Published June 19, 2017

Catch up on this week’s show above.

If you tuned into our show this week, you are familiar with the BRCA1 gene.

You also may have recently heard Olivia Newton John announcing the return of her breast cancer after 25 years in remission. Her cancer may have occurred spontaneously, or may have been the result of the BRCA1 gene.

Targeted therapies manipulating this piece of genetic code are coming to the forefront thanks to breast cancer researchers like this week’s Deb Kelly. The BRCA1 gene provides information to the body to prevent the development of tumors, a problematic hallmark of cancer.

The types of breast cancer that may arise due to the mutations of this gene are of a particularly pernicious nature.

“Sometimes the spots of damage in the gene are inherited, or sometimes they occur naturally,” Kelly said in this week’s episode, “but the ones that are inherited are the most dangerous forms of breast cancer that develop inside women.”

However, before tailored therapies are fully developed, harsh treatment options like chemotherapy and mastectomies predominate. In an op-ed article in the New York Times, actress Angelina Jolie details her intense struggle with her breast cancer diagnosis and her decision to undergo a preventive double mastectomy.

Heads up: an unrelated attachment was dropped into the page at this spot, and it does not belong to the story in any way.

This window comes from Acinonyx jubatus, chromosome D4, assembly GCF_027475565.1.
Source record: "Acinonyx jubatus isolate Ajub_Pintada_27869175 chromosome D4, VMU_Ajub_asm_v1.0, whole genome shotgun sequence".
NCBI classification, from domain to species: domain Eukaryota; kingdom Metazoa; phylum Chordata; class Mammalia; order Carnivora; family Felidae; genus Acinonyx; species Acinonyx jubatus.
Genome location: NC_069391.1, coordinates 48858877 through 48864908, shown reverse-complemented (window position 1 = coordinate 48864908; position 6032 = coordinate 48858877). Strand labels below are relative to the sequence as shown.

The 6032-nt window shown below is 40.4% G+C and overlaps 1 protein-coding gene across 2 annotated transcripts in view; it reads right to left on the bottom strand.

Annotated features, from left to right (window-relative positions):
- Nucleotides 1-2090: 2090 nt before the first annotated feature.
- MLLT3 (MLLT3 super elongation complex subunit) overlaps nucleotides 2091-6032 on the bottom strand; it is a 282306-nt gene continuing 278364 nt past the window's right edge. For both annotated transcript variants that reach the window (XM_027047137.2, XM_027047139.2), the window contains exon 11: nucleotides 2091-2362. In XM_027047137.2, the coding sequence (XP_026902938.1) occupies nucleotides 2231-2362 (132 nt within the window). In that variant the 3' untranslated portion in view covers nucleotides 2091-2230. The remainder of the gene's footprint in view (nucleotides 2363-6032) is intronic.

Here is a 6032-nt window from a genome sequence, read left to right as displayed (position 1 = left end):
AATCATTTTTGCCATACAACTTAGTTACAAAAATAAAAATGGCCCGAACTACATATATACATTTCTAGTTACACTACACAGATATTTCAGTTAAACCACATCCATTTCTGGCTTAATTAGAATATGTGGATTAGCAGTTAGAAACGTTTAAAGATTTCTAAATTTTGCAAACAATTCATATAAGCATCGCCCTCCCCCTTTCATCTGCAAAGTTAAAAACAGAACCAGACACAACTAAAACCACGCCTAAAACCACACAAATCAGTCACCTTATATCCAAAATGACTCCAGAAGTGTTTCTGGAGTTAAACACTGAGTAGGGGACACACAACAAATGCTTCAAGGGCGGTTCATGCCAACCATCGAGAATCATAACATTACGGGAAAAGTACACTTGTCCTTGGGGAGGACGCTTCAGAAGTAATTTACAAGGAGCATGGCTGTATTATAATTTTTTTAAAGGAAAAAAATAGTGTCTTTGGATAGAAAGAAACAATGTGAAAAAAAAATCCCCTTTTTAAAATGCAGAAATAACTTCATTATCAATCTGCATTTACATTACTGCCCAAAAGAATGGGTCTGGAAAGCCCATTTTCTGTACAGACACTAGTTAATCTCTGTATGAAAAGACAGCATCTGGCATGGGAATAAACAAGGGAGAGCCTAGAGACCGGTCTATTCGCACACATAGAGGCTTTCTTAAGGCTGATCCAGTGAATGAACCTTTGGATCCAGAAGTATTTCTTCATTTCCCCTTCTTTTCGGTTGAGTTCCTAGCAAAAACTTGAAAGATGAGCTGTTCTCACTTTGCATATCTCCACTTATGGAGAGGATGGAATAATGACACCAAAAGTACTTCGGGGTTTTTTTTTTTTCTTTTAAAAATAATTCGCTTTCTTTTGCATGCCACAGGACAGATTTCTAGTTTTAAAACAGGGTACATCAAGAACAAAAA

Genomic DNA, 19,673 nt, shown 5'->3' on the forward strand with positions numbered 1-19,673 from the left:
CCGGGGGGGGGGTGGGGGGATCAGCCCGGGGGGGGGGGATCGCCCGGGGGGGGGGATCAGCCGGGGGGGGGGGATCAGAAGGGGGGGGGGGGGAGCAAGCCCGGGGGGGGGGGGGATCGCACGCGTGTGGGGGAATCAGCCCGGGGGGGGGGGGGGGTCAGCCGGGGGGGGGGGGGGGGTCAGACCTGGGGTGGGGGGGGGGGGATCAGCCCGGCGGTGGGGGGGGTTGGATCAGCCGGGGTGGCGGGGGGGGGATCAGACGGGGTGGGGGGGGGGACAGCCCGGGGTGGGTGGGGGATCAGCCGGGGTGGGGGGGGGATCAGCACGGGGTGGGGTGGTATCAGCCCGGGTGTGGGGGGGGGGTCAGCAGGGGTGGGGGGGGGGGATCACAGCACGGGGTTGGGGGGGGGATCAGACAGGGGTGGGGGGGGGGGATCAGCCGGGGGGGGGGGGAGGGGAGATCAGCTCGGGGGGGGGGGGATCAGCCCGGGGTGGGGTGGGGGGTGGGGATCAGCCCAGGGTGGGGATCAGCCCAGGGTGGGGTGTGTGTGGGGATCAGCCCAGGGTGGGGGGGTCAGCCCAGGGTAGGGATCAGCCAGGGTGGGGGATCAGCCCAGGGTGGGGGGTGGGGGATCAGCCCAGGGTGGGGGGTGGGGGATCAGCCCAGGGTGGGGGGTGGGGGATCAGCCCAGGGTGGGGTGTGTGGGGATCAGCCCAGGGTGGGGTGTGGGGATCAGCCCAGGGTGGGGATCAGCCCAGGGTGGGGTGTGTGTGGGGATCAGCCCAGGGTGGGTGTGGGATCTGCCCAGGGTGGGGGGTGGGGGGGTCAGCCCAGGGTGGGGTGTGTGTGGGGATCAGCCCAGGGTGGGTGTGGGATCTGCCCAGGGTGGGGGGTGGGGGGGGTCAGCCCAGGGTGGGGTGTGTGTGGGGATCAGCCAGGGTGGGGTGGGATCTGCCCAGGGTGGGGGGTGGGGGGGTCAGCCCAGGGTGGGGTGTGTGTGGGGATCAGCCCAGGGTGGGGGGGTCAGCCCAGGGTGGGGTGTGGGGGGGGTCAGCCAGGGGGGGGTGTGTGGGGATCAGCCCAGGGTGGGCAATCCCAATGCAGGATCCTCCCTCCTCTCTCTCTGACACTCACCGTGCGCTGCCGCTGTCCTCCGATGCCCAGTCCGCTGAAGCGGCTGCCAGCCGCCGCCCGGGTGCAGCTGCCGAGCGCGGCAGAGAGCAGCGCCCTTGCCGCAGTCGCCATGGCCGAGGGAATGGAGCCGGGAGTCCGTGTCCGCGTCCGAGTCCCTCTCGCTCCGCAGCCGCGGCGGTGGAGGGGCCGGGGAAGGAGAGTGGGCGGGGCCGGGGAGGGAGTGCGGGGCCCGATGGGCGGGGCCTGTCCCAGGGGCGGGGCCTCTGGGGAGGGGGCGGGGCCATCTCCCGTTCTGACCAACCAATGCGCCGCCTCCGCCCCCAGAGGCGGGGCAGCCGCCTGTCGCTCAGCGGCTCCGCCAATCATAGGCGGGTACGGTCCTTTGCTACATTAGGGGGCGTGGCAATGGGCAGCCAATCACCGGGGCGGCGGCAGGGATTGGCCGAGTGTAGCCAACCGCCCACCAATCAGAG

“Cancer is still a word that strikes fear into people’s hearts, producing a deep sense of powerlessness. But today it is possible to find out through a blood test whether you are highly susceptible to breast and ovarian cancer, and then take action.”

For Jolie, her risk of developing breast cancer decreased from 87 percent to under 5 percent. But for Olivia Newton-John’s case, it was too late — the cancer had metastasized, or migrated, to her sacrum, a bone in the lower spine.

Historically, metastatic forms of cancer prove to be the leading cause of death in cancer patients.

Kelly believes that the future of targeted therapies– not just in breast cancer but others as well– lies in figuring out how to regress the damage of the BRCA1 gene.

“[This] gene… is found in every cell in your body,” she said. “Once we have made enough progress in understanding BRCA1 inside breast cancer, I think that there are a lot of opportunities to explore it in other organs.”


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